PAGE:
11) You know what? I LIKED the epilogue in the book, because I'm sentimental like that. But we got to it in the movie and I literally facepalmed myself in the glasses. It just does not work visually, unless you get older actors who look like the characters, and then we're robbed of ending the movie with the actors we watched grow up for ten years, so we can't do that. I will say, I think the aging was most effective on Daniel Radcliffe, fortunately enough. Although, yeah, I smacked myself again when I finally heard "Albus Severus Potter" spoken aloud. Jesus God, I could have dealt with just plain "Severus Potter" better. At least that's less of a verbal speed bump. Besides, "Severus" is kind of badass. Oh! Oh! You know what? Mashup name. Severdore Potter. With that English pronunciation where they partly wouldn't say the R in the middle? Think about it.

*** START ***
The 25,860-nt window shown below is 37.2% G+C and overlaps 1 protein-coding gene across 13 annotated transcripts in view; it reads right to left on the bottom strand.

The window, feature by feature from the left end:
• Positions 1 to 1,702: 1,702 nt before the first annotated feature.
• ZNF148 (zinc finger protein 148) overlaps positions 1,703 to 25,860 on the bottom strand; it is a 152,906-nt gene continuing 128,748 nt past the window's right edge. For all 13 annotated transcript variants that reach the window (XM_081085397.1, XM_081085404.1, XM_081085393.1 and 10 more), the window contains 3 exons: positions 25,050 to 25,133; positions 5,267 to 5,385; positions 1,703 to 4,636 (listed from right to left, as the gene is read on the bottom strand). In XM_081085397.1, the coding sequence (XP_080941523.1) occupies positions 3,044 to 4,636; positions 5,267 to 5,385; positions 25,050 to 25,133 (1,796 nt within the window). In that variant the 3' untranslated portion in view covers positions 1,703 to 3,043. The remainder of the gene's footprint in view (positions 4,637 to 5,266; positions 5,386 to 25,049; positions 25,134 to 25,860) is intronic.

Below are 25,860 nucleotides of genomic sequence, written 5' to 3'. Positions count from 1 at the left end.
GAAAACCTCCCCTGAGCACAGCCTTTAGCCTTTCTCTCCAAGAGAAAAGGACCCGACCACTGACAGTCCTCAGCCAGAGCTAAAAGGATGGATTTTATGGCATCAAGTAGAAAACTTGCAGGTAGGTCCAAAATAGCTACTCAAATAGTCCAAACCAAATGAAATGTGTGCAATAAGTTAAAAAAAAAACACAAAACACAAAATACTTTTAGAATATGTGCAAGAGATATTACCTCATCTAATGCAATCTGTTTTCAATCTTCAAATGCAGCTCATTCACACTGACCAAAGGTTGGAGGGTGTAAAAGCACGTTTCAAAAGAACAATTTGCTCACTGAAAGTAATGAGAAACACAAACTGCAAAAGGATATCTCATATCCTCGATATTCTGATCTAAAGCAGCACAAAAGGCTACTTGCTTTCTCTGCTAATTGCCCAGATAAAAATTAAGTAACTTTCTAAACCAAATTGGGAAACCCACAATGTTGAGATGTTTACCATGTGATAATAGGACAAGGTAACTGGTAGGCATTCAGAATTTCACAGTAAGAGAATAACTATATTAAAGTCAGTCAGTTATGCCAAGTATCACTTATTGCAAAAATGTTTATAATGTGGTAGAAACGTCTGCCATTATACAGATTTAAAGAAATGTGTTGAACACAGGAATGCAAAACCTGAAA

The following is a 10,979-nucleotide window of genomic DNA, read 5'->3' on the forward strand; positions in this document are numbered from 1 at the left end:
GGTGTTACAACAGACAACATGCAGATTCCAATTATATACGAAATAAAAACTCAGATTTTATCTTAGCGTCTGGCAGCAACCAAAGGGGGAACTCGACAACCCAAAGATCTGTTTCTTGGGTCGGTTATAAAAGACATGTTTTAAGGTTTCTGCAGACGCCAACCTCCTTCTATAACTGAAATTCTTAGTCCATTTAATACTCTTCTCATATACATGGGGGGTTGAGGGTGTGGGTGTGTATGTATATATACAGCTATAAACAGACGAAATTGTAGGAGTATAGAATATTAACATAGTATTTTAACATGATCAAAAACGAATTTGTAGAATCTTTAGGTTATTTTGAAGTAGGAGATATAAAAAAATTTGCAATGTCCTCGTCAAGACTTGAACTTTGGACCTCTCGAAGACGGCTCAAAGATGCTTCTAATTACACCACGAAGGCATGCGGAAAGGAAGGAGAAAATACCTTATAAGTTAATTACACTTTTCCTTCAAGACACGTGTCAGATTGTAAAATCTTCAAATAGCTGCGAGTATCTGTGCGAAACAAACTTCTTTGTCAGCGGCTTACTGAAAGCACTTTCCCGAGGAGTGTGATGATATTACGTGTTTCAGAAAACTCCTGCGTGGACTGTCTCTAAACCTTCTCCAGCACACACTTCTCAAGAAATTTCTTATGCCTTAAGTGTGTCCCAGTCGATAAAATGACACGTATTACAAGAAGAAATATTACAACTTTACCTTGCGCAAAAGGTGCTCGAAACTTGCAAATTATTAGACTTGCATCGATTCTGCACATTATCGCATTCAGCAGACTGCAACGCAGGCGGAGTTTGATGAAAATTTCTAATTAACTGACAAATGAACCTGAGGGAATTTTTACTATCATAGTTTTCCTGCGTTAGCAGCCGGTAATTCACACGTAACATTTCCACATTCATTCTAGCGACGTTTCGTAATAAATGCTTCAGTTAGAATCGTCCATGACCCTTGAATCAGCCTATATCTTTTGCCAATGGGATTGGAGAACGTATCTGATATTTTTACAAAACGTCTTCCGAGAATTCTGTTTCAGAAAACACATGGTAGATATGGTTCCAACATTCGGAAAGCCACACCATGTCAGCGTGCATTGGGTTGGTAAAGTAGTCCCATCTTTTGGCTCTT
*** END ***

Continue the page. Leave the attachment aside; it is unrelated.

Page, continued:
Anyway. The thing is, I STILL like the epilogue. I was mulling it over again today, and I think I've figured out why. People tend to hate the epilogue because it's cheesy, I guess, but also because it takes away a lot of their fanfic license (if you can say such a thing)--it decides things they'd rather decide for themselves, and differently. But to me, at the end of this movie, it wasn't really about the main characters' futures and how many kids they had and what they named them and which ones got the red hair. It was about us. I was in college when I first read the books (the first movie came out when I was 22), so I didn't exactly "grow up" with the Harry Potter series the way a lot of fans did. But I grew older with it, and I grew up as a writer, if nothing else, and in part by watching what I thought Rowling did well. The movies, certainly, have been with us for ten years, and each fan has taken a different journey, in some way, with them. They came to love reading fantasy, or just love reading again, or just love reading for the first time at all. They made new friends in fandom, maybe they began writing or drawing or making music in a way they hadn't ever before. And this is the end of that, its completion, and we're standing on the platform, in the middle of other, different, separate journeys now--but we're on that platform watching all the young kids coming up and getting on that train for the first time. And they haven't taken this journey yet; they still have it in front of them, generations of kids to come. Almost all of my college friends and friends-of-friends have babies and toddlers now, and those children haven't gone to Hogwarts yet, but all their parents have, and someday these kids will be reading their parents' worn hardbacks under the covers after they're supposed to be asleep, the hardbacks we stood in line for ten, fifteen years before. They don't know what they're in for yet, or what the stories will bring to their lives, what books will bring to their lives, that magic, but we do. And thinking about that was the first time tears actually came to my eyes. That's why I like the epilogue. What can I say? I'm sentimental.